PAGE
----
Event: Let’s talk about Filipino American mental health (and do karaoke!)
(Ringo Chiu / For The Times)
(Ringo Chiu / For The Times)
On Nov. 13, The Times and Sunday Jump hosted a panel about Filipino American mental health, followed by a friendly karaoke competition between Asian American mental health organizations. Before each contestant performed, a member from each organization — Search to Involve Pilipino Americans (SIPA), the Asian American Psychological Assn., Change Your Algorithm, Pacific Asian Counseling Services, Yellow Chair Collective, Koreatown Youth and Community Center (KYCC) and Little Tokyo Service Center — was invited to share the mental health resources they provide for the community:
SIPA, which celebrated its 50th anniversary this year, offers free short-term counseling and support groups for folks in and around Historic Filipinotown, said Eddy Gana, SIPA’s clinical program manager for mental health.
In addition to support groups for grief, abuse and those who identify as genderqueer and non-binary, SIPA recently added “Stop the Hate” short-term counseling services for those who have experienced an incident of anti-Asian violence. SIPA also hosts monthly Mag-Usap Mondays sessions and gives presentations on depression, anxiety, trauma, systematic oppression and cultural values.
(Fun fact: SIPA used to host karaoke competitions between mental health nonprofits, including a SIPA-KYCC [Koreatown Youth and Community Center] Sing-Off in 2013.)
“Use your insurance,” said Christine Catipon, the group’s vice president. “And Google the heck out of [any potential therapist] because they will all have some sort of profile or website that will tell you a little bit more about their approach.”
Catipon has hosted several karaoke events for the Asian American Psychological Assn. as a form of self-care. She worked as a karaoke DJ before she became a psychologist.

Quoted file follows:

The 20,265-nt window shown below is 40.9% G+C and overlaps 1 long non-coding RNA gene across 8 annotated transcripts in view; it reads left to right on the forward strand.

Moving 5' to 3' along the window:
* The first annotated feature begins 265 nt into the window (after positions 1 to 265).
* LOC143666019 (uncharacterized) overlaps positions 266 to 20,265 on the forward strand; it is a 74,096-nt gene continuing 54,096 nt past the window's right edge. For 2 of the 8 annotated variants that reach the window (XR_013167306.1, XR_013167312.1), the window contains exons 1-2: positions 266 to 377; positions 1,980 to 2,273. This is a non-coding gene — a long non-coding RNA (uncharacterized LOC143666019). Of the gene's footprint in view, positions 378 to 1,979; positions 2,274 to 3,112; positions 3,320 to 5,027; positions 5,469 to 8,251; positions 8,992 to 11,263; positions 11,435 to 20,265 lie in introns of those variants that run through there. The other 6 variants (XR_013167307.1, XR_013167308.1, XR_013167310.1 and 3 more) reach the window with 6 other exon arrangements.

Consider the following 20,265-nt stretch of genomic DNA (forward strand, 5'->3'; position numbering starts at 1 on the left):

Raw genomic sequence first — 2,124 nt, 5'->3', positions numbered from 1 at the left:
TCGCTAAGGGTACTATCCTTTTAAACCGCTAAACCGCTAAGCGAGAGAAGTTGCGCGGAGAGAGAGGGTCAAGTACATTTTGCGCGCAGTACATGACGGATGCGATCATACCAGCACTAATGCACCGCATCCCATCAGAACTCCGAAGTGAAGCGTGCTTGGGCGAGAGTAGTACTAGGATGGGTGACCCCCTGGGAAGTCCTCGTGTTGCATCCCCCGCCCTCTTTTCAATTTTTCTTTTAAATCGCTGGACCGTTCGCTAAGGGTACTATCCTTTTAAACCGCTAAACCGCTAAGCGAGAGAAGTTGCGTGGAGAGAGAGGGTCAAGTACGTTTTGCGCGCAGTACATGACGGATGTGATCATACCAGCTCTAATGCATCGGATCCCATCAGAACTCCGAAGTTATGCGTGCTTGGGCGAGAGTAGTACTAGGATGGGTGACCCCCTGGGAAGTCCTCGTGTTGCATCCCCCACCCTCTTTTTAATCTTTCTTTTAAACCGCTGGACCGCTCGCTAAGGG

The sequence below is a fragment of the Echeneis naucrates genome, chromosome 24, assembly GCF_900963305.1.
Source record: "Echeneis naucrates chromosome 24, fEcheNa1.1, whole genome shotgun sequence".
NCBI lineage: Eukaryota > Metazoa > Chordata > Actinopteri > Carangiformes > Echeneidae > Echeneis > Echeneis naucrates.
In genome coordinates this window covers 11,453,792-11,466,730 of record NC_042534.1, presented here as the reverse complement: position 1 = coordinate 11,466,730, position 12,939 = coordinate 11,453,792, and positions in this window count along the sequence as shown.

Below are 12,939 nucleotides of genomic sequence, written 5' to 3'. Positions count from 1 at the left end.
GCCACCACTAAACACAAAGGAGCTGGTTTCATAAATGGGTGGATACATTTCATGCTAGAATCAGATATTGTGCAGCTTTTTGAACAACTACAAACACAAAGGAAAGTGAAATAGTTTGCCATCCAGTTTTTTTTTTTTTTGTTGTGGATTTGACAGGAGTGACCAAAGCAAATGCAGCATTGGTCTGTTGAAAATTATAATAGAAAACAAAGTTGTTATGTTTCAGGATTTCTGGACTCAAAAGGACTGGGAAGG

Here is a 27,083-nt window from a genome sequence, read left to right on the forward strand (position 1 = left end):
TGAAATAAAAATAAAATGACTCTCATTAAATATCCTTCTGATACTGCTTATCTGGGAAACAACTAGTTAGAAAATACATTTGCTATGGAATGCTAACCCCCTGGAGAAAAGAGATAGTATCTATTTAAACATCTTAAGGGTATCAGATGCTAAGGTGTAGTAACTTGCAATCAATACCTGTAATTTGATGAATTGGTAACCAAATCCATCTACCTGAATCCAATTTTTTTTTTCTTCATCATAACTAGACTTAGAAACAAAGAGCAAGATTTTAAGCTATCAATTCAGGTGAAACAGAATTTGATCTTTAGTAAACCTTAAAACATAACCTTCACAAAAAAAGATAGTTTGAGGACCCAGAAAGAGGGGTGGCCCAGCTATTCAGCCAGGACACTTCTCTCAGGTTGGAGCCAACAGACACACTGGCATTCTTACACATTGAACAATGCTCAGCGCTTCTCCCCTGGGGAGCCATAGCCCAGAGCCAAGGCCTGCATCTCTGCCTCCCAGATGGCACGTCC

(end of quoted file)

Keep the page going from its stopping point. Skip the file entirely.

Change Your Algorithm, founded by Joel Relampagos, is a free mental health support program that offers classes taught by volunteer therapists from around the world.
“Pacific Asian Counseling Services is one of the few community mental health agencies providing direct services for Asian Pacific Islanders in Van Nuys, Westchester and Long Beach,” executive director Myron Quan said. “We serve low-income Angelenos through direct mental health services, as well as other social services support.”
Yellow Chair Collective, a psychotherapist group, started during the pandemic because there was an overflow of inquiries coming in from Asian Americans looking to discuss and process trauma and racism, said co-director Soo Jin. The collective takes Cigna and Aetna insurance and provides support groups that take neurodiversity into consideration. For example, they have a group specifically for Asian Americans who have ADHD.
Koreatown Youth and Community Center (KYCC) treats youth up to age 25, and the organization is contracted with the county, so their clinicians take Medi-Cal and accept patients with no insurance, said clinical services manager Grace Park.
Little Tokyo Service Center’s Changing Tides program is a youth-led organization that began in 2018, said program coordinator Matthew Yonemura. One of the services they provide is CT Stream, which offers six to 10 free therapy sessions for AAPI youth and young adults from age 16 to 25. Changing Tides also recently hosted a suicide prevention walk.
“The AAPI community has been hurting for the last few years, and it’s time for us to all come together,” Yonemura said.